Anyway, I actually put the transmitter up in a weatherproof box on the roof so that I could get the elevation that I needed without having to worry about losses from cable. I just put the transmitter up there, and it had the antenna built into it, and I had a counterpoise on the other side. That got me just shy of a mile.
JV: That’s pretty young to have that kind of engineering knowledge. Where did you start picking that up?
Peter: That was almost by accident. When I was really small I broke the UHF TV tuner on the television in the living room – we were living in Milwaukee at the time – and I had to repair it before my parents found out or they would have beaten me to a smooth paste. And under that kind of pressure I did. I actually made that repair. It was shortly thereafter that I met my grandfather. He was a ham [operator], and he introduced me to the actual nuts and bolts, through books that he gave me. I got all of his old radio engineering books, and I still have many of them. I started to learn the technology, not just practical technology, but I started to learn electronic theory and basically taught myself engineering.
JV: At 12, 13 years of age, thereabouts?
JV:Did you get into ham radio?
Peter: You know, I always thought about it, and the reason I didn’t… and it’s the same reason I didn’t get a first phone. In those days, when you started at a radio station, if you had a license of any kind, they would push you to a first phone, and if you had a first phone, you’d wind up doing a night show at a transmitter somewhere. It was actually a liability to your career. So I kind of avoided that and didn’t get my ham license for the same reason, although I always tinkered with it.
I got my grandfather’s radio sets when he got out of ham radio. It was an E.F. Johnson Viking Ranger, which I think was 75 watts. He used it as an exciter for a kilowatt amplifier with plate modulation. It was all built into the wall in his basement. It was really impressive. When he turned it on, the mercury vapor rectifiers would light up the room, and he would talk all over the world. But I got all of his receivers as well, and that got me into shortwave radio where I started listening to international broadcasts and would start to hear how they did things in other countries, and especially paying attention to how the radio stations sounded.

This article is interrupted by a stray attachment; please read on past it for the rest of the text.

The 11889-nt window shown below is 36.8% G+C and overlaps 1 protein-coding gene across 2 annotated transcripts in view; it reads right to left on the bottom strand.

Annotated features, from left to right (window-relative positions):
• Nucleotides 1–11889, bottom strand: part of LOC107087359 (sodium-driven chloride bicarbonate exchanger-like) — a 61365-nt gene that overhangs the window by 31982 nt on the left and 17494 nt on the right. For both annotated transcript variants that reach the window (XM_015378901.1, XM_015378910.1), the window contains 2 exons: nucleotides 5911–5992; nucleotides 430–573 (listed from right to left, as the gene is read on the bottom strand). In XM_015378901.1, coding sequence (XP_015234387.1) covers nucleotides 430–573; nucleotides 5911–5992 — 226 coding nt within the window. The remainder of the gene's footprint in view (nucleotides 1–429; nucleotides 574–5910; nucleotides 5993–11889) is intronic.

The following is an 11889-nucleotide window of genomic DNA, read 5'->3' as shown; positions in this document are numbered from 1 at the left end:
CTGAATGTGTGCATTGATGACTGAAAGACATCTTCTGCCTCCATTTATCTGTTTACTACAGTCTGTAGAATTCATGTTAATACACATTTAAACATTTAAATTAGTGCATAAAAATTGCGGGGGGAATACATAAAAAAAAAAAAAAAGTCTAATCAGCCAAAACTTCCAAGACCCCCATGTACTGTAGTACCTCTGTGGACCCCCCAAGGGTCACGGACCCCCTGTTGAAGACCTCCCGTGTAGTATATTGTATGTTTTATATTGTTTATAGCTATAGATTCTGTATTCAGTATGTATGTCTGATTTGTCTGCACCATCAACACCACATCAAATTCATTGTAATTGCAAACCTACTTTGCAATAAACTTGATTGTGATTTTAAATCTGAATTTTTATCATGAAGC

You could hear different acoustic qualities with international radio stations. The Germans and the British had absolutely perfect acoustics in their studios. The Swiss did not. The Indians did not. The South Africans were really pretty terrible – they sounded like they were doing it on somebody’s kitchen table – which led me to studio engineering where I started to actually work with acoustics. And that led me to studying acoustics and quickly adding that to my already oppressive repertoire of technical knowledge that would usually get me thrown out of dinner table conversations.
JV: You went to a station in Texas in 1980, KTFS in Texarkana. The station was number six out of six stations in the market, but you guys did something and turned the station around to quickly put it on top. What did you do?
Peter: The radio station had been like a lot of small-town radio stations where you had a group of people who got together and thought they were playing radio, but really didn’t know what they were doing. They brought me down there and put me on the morning show, and I did radio the way I was exposed to radio, and that was in St. Louis and Chicago and other big cities around the country. I started doing big-city radio and it caught on. I was – and still am to a large degree – just two fries short of a Happy Meal most of the time anyway on the air, and I was – and still am – largely fearless in what I said. I got into local politics and I took on the city government.